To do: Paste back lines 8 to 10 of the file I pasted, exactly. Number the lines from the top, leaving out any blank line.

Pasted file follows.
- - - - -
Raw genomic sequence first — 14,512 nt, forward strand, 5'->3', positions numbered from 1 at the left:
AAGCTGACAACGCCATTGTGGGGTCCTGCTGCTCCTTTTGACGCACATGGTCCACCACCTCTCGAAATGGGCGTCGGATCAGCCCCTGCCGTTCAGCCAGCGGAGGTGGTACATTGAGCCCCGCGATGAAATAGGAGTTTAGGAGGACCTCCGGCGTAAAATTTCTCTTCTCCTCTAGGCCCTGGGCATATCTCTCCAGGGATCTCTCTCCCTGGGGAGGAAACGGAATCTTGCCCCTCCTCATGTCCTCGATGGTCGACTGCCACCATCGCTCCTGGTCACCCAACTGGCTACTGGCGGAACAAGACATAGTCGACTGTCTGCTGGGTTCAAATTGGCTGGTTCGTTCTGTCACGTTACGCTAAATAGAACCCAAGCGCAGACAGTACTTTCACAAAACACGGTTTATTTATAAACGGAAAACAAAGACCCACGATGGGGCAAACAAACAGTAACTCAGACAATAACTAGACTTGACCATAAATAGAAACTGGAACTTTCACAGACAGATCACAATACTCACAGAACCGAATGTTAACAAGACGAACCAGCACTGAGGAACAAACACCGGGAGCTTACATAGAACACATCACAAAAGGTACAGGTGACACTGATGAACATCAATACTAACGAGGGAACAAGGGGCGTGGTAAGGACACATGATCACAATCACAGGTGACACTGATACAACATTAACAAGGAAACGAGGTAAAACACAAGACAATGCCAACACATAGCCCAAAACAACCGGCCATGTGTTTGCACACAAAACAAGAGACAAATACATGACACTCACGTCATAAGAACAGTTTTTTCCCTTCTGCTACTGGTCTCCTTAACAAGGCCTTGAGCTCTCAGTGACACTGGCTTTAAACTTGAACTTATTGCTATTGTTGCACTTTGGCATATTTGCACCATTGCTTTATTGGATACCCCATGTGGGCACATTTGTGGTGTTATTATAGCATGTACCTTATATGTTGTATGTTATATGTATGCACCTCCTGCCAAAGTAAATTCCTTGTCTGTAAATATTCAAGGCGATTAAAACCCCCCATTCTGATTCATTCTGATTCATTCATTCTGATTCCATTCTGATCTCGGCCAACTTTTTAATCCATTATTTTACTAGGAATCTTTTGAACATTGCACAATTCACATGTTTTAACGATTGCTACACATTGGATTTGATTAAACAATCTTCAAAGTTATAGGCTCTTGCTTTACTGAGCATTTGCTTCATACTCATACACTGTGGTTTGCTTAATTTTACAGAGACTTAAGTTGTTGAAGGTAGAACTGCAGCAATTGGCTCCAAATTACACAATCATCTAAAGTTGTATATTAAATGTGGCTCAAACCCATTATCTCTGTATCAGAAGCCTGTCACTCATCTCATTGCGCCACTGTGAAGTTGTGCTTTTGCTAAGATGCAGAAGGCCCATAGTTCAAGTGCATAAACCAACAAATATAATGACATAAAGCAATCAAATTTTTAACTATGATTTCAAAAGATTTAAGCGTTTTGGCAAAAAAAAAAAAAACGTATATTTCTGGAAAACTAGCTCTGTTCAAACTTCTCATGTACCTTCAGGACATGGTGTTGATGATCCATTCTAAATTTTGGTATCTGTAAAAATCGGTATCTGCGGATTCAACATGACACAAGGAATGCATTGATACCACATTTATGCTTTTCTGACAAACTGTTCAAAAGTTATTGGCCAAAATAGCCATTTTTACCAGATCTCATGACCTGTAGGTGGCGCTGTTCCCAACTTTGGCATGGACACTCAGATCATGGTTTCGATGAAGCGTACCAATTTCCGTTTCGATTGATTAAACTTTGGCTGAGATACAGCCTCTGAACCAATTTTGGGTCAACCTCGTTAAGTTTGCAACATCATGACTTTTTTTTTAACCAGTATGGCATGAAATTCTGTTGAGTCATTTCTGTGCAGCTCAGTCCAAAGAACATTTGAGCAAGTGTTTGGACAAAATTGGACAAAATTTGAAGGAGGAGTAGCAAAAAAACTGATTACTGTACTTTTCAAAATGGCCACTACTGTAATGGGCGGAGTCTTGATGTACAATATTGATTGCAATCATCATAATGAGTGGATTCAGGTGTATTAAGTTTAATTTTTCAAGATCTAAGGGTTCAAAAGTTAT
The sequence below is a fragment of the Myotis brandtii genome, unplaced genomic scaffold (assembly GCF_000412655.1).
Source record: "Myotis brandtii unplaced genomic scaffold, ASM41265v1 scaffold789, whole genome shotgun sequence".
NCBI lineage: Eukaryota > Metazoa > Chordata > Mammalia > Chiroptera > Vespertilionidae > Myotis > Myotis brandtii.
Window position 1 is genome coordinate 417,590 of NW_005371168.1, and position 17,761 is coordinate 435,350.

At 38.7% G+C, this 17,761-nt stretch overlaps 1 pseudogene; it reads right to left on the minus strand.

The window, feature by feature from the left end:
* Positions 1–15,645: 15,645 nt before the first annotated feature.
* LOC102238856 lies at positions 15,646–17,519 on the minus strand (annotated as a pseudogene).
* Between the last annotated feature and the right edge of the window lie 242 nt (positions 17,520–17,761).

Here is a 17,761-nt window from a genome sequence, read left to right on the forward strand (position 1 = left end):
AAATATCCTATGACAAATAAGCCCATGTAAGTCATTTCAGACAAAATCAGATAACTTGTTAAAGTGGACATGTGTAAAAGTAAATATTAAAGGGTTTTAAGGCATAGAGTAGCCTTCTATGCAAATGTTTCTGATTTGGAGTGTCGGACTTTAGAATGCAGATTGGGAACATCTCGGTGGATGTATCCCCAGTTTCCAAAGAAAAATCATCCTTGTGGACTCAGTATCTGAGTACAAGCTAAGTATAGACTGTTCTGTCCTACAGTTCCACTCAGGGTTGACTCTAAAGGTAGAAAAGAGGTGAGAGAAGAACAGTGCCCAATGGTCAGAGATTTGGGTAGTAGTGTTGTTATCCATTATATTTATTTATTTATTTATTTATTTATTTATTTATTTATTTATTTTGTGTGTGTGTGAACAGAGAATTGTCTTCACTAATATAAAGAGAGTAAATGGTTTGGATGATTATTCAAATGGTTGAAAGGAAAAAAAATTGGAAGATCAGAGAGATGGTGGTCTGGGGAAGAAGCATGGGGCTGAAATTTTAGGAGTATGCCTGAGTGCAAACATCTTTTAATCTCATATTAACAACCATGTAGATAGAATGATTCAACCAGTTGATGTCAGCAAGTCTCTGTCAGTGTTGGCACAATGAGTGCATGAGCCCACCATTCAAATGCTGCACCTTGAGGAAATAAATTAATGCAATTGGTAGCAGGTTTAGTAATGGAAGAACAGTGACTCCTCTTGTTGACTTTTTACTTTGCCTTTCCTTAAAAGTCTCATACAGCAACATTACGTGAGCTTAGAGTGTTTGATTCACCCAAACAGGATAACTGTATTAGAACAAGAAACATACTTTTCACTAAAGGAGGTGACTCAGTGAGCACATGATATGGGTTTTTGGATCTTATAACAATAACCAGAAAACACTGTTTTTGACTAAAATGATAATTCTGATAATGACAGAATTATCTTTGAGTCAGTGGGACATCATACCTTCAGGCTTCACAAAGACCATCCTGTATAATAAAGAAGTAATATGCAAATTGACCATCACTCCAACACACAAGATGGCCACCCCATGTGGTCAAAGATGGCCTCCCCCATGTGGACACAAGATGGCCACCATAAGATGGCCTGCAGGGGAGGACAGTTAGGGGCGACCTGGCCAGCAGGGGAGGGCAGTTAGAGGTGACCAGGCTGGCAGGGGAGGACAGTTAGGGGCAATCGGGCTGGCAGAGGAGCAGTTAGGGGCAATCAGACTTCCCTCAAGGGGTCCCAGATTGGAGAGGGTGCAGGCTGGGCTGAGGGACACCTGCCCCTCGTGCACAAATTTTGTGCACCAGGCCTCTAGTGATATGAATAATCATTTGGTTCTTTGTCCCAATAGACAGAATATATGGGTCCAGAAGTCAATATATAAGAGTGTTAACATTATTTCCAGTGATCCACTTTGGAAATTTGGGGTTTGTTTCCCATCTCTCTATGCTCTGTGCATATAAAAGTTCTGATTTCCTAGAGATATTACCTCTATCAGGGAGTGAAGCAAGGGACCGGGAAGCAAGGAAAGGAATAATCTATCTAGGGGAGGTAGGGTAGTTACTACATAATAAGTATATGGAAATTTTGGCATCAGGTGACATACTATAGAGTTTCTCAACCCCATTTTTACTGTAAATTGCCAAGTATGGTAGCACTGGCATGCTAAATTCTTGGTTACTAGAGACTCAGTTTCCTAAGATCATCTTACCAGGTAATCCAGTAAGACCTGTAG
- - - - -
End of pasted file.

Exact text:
The window, feature by feature from the left end:
* Positions 1–15,645: 15,645 nt before the first annotated feature.
* LOC102238856 lies at positions 15,646–17,519 on the minus strand (annotated as a pseudogene).